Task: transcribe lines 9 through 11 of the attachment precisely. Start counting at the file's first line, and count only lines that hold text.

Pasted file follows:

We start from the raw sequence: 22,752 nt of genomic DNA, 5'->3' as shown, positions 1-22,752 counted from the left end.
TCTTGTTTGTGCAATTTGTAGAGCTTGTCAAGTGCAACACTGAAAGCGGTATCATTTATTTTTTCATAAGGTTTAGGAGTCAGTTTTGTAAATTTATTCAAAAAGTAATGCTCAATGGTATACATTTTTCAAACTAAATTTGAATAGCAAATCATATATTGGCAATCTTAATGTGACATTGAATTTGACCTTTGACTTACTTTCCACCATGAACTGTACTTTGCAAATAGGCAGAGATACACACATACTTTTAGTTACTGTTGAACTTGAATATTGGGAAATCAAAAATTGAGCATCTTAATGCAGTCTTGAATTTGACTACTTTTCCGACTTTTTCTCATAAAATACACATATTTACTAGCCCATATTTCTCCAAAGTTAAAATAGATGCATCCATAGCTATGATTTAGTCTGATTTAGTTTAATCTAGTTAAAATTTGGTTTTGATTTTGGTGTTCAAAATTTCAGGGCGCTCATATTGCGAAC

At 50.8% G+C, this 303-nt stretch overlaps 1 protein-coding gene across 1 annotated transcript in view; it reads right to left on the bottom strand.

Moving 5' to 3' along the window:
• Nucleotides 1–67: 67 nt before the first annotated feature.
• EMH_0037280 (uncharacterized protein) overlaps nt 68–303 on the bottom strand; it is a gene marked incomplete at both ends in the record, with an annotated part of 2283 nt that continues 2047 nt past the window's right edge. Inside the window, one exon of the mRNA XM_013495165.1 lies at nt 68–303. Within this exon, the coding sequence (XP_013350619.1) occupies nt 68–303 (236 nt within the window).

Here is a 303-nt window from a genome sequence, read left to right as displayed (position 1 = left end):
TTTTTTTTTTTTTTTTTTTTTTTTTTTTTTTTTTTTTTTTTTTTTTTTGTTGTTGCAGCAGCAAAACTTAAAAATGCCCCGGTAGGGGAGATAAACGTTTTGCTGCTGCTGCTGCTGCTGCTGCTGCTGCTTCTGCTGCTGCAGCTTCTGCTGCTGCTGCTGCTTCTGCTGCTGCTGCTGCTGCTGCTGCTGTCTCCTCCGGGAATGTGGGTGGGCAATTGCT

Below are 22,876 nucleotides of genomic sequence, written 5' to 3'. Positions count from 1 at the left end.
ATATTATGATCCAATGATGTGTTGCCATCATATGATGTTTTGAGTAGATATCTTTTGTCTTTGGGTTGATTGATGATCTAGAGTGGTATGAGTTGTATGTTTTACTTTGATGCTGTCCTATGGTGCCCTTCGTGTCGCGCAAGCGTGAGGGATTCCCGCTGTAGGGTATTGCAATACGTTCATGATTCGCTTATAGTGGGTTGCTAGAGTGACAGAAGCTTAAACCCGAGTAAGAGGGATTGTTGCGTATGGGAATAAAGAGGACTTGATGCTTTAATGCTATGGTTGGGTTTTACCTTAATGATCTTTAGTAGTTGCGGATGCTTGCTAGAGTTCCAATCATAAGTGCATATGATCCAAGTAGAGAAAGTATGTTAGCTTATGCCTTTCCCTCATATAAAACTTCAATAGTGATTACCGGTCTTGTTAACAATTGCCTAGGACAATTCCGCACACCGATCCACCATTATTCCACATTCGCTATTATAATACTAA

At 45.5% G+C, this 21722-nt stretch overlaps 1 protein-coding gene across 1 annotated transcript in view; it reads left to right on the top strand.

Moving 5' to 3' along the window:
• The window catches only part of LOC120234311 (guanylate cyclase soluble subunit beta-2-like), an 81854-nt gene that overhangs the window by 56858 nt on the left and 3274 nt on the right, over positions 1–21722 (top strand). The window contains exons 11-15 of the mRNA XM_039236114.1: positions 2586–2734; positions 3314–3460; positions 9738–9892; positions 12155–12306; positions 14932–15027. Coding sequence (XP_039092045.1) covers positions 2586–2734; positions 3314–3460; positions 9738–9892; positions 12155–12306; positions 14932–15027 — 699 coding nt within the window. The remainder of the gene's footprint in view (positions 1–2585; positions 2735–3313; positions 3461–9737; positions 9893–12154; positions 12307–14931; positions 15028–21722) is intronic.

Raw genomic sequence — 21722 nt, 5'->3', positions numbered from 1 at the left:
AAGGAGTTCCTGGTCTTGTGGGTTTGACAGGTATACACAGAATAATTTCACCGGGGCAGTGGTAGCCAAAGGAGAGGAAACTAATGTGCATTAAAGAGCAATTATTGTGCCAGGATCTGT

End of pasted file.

Below are 22,876 nucleotides of genomic sequence, written 5' to 3'. Positions count from 1 at the left end.
ATATTATGATCCAATGATGTGTTGCCATCATATGATGTTTTGAGTAGATATCTTTTGTCTTTGGGTTGATTGATGATCTAGAGTGGTATGAGTTGTATGTTTTACTTTGATGCTGTCCTATGGTGCCCTTCGTGTCGCGCAAGCGTGAGGGATTCCCGCTGTAGGGTATTGCAATACGTTCATGATTCGCTTATAGTGGGTTGCTAGAGTGACAGAAGCTTAAACCCGAGTAAGAGGGATTGTTGCGTATGGGAATAAAGAGGACTTGATGCTTTAATGCTATGGTTGGGTTTTACCTTAATGATCTTTAGTAGTTGCGGATGCTTGCTAGAGTTCCAATCATAAGTGCATATGATCCAAGTAGAGAAAGTATGTTAGCTTATGCCTTTCCCTCATATAAAACTTCAATAGTGATTACCGGTCTTGTTAACAATTGCCTAGGACAATTCCGCACACCGATCCACCATTATTCCACATTCGCTATTATAATACTAA

At 45.5% G+C, this 21722-nt stretch overlaps 1 protein-coding gene across 1 annotated transcript in view; it reads left to right on the top strand.